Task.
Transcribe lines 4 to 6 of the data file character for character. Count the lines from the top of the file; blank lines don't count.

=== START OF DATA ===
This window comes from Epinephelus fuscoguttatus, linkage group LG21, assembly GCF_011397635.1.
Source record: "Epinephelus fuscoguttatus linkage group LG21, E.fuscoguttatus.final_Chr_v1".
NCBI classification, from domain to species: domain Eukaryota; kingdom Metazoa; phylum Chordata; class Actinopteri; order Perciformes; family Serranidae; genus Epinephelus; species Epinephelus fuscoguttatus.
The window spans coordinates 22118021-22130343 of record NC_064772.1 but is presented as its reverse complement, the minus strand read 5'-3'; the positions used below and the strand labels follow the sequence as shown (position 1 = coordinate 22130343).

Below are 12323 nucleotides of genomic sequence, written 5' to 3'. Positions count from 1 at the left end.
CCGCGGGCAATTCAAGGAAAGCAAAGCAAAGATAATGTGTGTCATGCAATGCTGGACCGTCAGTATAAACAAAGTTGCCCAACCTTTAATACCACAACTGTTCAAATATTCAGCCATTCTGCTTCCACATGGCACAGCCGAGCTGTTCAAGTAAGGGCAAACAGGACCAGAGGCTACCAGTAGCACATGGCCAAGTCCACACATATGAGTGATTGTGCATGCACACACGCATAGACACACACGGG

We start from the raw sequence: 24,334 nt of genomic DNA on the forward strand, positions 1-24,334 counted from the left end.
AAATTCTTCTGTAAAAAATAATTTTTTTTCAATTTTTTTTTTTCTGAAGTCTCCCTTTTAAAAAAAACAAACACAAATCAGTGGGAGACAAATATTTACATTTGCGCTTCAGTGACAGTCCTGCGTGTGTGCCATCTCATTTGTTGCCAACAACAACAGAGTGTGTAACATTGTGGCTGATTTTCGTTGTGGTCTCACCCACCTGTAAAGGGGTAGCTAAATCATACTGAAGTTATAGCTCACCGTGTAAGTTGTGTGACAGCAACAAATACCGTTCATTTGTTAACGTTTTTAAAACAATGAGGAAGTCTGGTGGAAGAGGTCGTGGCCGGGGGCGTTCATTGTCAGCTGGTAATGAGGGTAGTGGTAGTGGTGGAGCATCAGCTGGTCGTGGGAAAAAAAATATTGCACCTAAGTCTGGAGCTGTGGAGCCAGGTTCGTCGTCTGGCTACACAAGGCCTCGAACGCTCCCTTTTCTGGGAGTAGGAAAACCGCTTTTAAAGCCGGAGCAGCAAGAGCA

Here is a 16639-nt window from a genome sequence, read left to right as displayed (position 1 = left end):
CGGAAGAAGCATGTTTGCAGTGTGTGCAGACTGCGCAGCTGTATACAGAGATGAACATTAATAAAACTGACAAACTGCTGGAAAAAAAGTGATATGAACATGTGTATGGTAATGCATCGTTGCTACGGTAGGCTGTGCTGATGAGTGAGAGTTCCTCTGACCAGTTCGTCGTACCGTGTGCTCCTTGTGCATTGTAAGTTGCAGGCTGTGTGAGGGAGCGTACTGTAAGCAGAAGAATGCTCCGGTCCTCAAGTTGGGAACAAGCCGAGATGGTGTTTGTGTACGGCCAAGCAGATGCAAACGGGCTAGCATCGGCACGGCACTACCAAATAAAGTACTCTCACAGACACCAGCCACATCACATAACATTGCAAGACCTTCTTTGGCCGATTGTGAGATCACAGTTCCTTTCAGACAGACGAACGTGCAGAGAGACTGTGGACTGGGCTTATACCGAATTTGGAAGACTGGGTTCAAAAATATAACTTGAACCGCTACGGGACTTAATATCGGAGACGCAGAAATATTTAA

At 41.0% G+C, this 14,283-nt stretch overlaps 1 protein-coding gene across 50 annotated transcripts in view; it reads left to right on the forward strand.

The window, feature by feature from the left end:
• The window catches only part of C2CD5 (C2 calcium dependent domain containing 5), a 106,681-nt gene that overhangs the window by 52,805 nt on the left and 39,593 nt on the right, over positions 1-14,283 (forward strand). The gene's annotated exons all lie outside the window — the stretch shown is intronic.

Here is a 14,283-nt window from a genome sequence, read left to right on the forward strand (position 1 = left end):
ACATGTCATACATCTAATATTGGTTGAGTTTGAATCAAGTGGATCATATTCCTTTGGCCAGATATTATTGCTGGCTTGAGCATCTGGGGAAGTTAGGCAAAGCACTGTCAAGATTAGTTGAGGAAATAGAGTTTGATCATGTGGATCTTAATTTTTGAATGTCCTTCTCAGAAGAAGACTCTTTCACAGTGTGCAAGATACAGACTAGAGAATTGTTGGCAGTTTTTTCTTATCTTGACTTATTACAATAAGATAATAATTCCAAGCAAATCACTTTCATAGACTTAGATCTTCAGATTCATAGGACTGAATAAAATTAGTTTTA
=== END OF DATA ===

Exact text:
The window spans coordinates 22118021-22130343 of record NC_064772.1 but is presented as its reverse complement, the minus strand read 5'-3'; the positions used below and the strand labels follow the sequence as shown (position 1 = coordinate 22130343).

Below are 12323 nucleotides of genomic sequence, written 5' to 3'. Positions count from 1 at the left end.
CCGCGGGCAATTCAAGGAAAGCAAAGCAAAGATAATGTGTGTCATGCAATGCTGGACCGTCAGTATAAACAAAGTTGCCCAACCTTTAATACCACAACTGTTCAAATATTCAGCCATTCTGCTTCCACATGGCACAGCCGAGCTGTTCAAGTAAGGGCAAACAGGACCAGAGGCTACCAGTAGCACATGGCCAAGTCCACACATATGAGTGATTGTGCATGCACACACGCATAGACACACACGGG